The 12 Best European Holiday Towns to Visit this Fall

It may be hard to believe, but people who live in major European hubs like Rome, Paris, and Berlin spend lots of money to get away from their homes during the holidays, just like North Americans. The temperatures in Europe soar in August, and many businesses close their doors as workers seek breezes and cooler temperatures elsewhere. This leaves only the tourists in these larger cities, wondering where everyone went.

Instead of heading to Europe in August, when most of the city has left for summer vacation, travel across the Atlantic in September and October, and visit all the cities that European holidaymakers have recently vacated. These holiday destinations are hidden gems that have mostly been overlooked by North Americans — until now.

1. Ibiza

Ibiza is one of the Balearic Islands, but has come to have a life of its own as it grows in popularity with holidaymakers from around the world. Ibiza Town and San Antonio are the two most popular cities on the island, and both are full of bars and clubs that attract partygoers from all over the world.

If you’re there to party, you should plan on paying a steep entry fee, between $35-65 USD, depending on the DJ of the night. Avid EDM fans regularly flock to Ibiza and pay these exorbitant entry fees to hear artists like Deadmau5 and Paul Van Dyk play.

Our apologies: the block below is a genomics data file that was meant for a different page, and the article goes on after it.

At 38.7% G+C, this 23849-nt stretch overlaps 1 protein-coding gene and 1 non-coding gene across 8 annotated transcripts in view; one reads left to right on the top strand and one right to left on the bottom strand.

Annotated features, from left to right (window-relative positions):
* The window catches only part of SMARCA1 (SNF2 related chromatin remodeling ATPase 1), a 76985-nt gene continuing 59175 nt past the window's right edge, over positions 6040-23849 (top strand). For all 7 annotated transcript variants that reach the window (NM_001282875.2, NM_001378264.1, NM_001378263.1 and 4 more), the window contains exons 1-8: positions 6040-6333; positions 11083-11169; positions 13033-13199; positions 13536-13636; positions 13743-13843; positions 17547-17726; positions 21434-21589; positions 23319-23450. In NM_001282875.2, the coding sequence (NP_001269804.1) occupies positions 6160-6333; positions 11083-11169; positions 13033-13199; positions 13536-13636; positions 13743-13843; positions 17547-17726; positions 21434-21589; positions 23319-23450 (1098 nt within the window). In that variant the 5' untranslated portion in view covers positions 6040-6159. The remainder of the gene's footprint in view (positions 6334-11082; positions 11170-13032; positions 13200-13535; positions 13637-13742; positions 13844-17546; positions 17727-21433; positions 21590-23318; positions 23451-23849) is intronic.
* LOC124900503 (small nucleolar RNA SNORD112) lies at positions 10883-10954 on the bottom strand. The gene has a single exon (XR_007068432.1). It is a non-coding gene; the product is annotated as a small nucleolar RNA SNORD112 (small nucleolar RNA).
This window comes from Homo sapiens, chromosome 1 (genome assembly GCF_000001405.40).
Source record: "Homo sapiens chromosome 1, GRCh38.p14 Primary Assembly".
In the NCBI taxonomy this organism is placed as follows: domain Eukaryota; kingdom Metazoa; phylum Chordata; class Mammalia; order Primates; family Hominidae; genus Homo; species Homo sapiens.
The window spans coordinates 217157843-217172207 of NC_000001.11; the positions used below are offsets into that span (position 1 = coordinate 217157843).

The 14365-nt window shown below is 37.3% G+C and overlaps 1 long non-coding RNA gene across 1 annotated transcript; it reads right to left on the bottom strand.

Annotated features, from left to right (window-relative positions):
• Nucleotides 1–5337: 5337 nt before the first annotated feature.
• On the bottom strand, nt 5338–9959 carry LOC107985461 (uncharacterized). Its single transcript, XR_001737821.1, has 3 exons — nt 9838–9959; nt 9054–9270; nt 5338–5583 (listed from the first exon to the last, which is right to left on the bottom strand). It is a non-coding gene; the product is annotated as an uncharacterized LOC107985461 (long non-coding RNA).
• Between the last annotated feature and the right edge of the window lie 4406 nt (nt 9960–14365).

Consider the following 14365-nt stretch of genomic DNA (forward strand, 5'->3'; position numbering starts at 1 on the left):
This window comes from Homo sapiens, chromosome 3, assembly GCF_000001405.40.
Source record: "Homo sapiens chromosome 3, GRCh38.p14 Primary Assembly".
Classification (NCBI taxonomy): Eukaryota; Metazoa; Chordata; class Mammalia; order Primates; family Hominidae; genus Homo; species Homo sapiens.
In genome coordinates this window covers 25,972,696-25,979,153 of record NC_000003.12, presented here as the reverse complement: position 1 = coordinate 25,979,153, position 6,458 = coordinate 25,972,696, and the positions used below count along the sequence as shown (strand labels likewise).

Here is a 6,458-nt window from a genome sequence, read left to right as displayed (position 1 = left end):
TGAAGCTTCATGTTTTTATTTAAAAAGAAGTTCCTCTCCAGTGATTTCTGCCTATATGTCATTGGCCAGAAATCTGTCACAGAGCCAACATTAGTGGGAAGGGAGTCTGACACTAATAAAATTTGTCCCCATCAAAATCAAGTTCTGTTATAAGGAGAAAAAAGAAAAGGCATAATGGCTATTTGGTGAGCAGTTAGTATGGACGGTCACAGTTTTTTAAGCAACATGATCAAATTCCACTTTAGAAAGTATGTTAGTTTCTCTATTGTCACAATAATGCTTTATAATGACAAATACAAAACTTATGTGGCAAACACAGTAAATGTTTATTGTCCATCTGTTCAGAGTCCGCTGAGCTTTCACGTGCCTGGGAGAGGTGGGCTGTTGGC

During the day, you can explore the natural wonders of the island, and purchase local arts and crafts from the many beachside vendors.

Aleksandrs Tihonovs / Getty Images

2. Cologne, Germany

If you’re European and looking for a cheaper place to host a bachelor or bachelorette party, Cologne is the current destination of choice. During the evening, it’s not uncommon to see roving parties moving through the city, hopping from bar to bar, and enjoying kölsch, the city’s famous beer.

If you’re not into the party scene, there’s still plenty to do. The city’s famous cathedral is a major draw, and you can walk the 509 steps to the very top and look over the city from above. Stroll through the Agnesviertel, and check out the local art scene, then end the night with some authentic Kölsch cuisine at one of the traditional restaurants of the city.

Matthias Haker Photography / Getty Images

3. Lecce, Italy

Judging by its nickname “the Florence of the South,” the charms of Lecce have not gone unnoticed. Lecce is a popular vacation destination for Italian families, who are drawn by the architecture (much of which dates back to ancient Rome), as well as the many cooking schools who teach appreciation of local ingredients and regional cooking techniques.

If you’re staying overnight, there are plenty of B&Bs in the city, which provide a much more personalized and pleasant experience than staying at a chain hotel. It’s easy to get here from the larger cities of Turin, Rome, Naples, and Milan by train or bus.

Sopotnicki / Shutterstock

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